In a meta-analysis from 2010, mortality in CD was increased with a pooled standardised mortality (SMR) of 1.39 (95%CI: 1.30-1.49)[58]. The meta-analysis included nine population-based studies of which eight were European (including an EC-IBD study). Causes identified were cancer, COPD, gastrointestinal disease, and genitourinary disease. A recent nationwide study from Denmark confirmed a 50% increased mortality in CD, and concluded that mortality in CD did not decrease over time, despite a change in patient management[59]. Similar results were published some years earlier in another meta-analysis[60], which included referral center data. In subgroup analyses, the SMR ratio was increased in hospitals (SMR = 1.73; 95%CI: 1.45-2.47), referral centers (SMR = 2.06; 95%CI: 1.63-2.60), and population-based studies (SMR = 1.48; 95%CI: 1.28-1.70).

In contrast, the authors of two very recent population-based studies failed to confirm an increase in the overall CD mortality. In a study from Finland, mortality was not increased in 1915 adult IBD patients in 1986-2007. Mortality was increased from diseases of the digestive system, but there was a reduced mortality from mental and alcohol-related behavioral disorders compared to the general Finnish population[61]. Another recent population-based study from South-Limburg, in the Netherlands did not find increased overall mortality in CD between 1991 and 2003 (SMR = 1.1; 95%CI: 0.7-1.6), despite increased mortality from gastrointestinal causes (SMR = 7.5; 95%CI: 2.8-16.4) in this patient group[62]. This concurs with previous reports from the Mayo Clinic, where authors did not find increased mortality in 314 patients between 1940-2001 (SMR = 1.2; 95%CI: 0.9-1.6)[63]. In addition, an increased risk of dying from non-malignant gastrointestinal causes (SMR = 6.4; 95%CI: 3.2-11.5), gastrointestinal malignancies (SMR = 4.7; 95%CI: 1.7-10.2), and COPD (SMR = 3.5; 95%CI: 1.3-7.5)) was also observed. In contrast, another study from Kaiser Permanente reported increased mortality in CD patients between 1996 and 2003 (SMR = 1.4; 95%CI: 1.2-1.6)[64]. In conclusion, there is insufficient evidence to support the hypothesis that overall CD mortality trends has changed, it is slightly increased together with a consistently increased mortality having been reported form gastrointestinal causes.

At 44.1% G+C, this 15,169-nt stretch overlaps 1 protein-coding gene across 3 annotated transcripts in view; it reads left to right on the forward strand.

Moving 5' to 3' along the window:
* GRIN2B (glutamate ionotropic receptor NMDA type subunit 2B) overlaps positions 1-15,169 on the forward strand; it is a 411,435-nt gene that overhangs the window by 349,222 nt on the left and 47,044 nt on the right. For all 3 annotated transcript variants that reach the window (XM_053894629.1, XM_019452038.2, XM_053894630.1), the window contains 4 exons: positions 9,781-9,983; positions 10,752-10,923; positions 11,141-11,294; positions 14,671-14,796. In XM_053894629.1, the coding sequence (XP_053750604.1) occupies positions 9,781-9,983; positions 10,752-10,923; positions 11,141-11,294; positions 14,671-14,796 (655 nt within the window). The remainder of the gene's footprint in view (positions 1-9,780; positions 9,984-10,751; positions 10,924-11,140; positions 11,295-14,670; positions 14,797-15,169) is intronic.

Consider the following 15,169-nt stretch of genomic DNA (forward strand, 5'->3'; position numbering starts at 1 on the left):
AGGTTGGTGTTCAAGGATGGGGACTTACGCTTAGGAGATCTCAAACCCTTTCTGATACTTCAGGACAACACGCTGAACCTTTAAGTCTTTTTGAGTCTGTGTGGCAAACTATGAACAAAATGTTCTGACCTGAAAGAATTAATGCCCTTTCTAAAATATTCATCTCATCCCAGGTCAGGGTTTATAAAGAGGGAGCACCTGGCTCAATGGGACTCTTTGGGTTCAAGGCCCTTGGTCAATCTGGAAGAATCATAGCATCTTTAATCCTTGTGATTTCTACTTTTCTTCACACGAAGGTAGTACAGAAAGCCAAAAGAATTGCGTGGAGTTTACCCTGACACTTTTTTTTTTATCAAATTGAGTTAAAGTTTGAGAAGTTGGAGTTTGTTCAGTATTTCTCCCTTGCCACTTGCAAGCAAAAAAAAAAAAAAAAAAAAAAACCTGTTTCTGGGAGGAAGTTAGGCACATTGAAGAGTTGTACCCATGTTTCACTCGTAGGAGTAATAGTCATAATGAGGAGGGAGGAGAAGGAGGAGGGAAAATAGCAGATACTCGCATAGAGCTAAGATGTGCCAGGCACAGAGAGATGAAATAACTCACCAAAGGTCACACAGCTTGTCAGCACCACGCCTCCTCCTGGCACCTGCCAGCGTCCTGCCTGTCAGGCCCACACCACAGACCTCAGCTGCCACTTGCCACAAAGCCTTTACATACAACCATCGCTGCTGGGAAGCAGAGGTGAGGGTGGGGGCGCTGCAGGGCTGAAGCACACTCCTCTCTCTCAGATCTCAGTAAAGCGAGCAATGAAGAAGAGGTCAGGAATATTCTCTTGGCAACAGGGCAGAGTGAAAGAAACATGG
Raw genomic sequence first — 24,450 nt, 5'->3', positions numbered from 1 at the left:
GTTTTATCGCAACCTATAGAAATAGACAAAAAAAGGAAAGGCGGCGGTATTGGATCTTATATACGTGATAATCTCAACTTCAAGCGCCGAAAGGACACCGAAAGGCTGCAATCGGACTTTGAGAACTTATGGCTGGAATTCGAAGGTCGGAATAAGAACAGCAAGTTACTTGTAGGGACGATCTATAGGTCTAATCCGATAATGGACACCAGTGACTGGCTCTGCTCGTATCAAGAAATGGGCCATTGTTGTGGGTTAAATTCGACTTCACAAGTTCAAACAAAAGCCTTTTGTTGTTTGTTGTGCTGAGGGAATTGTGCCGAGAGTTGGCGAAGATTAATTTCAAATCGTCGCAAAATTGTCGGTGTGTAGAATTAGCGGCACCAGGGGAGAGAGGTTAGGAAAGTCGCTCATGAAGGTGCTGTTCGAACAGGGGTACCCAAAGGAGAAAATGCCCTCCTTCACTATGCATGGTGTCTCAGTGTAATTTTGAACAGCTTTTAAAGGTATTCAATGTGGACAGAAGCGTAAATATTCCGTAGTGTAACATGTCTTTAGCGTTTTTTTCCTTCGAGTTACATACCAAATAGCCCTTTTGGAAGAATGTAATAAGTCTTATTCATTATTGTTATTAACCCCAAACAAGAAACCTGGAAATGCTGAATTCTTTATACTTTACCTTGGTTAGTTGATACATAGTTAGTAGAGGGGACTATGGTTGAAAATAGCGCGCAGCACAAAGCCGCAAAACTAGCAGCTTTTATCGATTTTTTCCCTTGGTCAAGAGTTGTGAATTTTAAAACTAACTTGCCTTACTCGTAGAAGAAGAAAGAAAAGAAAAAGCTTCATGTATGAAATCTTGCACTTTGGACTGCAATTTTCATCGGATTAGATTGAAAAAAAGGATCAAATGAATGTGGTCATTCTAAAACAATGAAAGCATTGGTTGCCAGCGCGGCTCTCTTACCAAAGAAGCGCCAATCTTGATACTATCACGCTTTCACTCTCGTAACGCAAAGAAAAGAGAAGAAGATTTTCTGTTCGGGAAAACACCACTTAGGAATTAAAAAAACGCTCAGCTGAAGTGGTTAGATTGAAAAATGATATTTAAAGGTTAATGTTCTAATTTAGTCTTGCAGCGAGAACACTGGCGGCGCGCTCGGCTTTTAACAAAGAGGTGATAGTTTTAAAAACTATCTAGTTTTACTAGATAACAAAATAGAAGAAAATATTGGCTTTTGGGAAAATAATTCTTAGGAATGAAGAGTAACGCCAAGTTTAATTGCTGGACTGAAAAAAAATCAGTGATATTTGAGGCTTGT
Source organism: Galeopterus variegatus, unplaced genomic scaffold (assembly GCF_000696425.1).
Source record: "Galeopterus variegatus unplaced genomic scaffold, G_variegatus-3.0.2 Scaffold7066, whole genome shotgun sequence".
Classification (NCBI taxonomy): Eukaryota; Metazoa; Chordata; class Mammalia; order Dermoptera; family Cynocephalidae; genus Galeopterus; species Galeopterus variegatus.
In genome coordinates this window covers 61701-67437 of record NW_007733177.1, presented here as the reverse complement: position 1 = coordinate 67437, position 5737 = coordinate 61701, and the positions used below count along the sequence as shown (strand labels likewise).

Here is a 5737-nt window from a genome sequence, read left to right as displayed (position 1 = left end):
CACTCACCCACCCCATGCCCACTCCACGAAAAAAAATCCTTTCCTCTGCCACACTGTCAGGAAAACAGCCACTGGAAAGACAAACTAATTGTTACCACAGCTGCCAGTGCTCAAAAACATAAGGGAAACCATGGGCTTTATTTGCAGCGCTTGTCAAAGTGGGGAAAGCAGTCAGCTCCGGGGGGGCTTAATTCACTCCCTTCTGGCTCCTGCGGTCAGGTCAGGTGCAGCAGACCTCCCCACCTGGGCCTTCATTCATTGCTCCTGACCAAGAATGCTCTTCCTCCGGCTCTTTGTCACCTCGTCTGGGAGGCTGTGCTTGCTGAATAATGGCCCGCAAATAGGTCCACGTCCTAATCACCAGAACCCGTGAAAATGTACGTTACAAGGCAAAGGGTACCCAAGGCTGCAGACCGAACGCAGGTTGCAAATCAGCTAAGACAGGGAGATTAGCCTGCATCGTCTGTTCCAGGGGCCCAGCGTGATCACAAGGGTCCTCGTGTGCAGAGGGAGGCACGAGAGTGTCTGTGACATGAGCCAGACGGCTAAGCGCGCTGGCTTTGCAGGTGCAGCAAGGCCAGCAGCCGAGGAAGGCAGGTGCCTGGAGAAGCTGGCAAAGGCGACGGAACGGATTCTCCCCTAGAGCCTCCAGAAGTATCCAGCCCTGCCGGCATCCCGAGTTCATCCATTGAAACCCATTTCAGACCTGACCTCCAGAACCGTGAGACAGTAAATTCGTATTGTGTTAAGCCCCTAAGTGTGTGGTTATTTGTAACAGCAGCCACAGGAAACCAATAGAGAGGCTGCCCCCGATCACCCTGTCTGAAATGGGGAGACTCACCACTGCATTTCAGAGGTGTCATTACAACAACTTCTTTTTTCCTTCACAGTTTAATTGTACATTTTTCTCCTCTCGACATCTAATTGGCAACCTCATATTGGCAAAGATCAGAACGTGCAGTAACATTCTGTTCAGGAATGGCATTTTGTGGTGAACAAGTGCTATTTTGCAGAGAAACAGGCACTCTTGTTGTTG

Studies on the natural history of CD provide invaluable data on the disease course as well as clinical predictors, and may help identify patient subsets based on clinical phenotype. Most data are available from referral centers, however outcomes are different from data reported from population-based cohorts, so that results are not directly comparable.

New data suggest a possible change in the natural history of Crohn’s disease (Table 2), with increasing numbers of patients diagnosed with inflammatory disease behavior, likely, one would hope, due to new diagnostic techniques and tools. Hospitalization rates remain high, yet hospitalization is a relatively soft endpoint, and actual rates may vary significantly according to age group, reimbursement setting, and countries. Findings must be interpreted with attention to disease prevalence, treatment strategy, and health care access. In contrast, surgery rates seem to have decreased in the last decade, yet it is difficult to identify the drivers of this change. A combination of the greater proportion of patients with uncomplicated disease behavior, changes in patient monitoring, different therapeutic strategies, and altered attitude towards surgery may be at least partly responsible. Finally, mortality rate in CD still exceeds that in the general population and there is only little evidence that this has changed.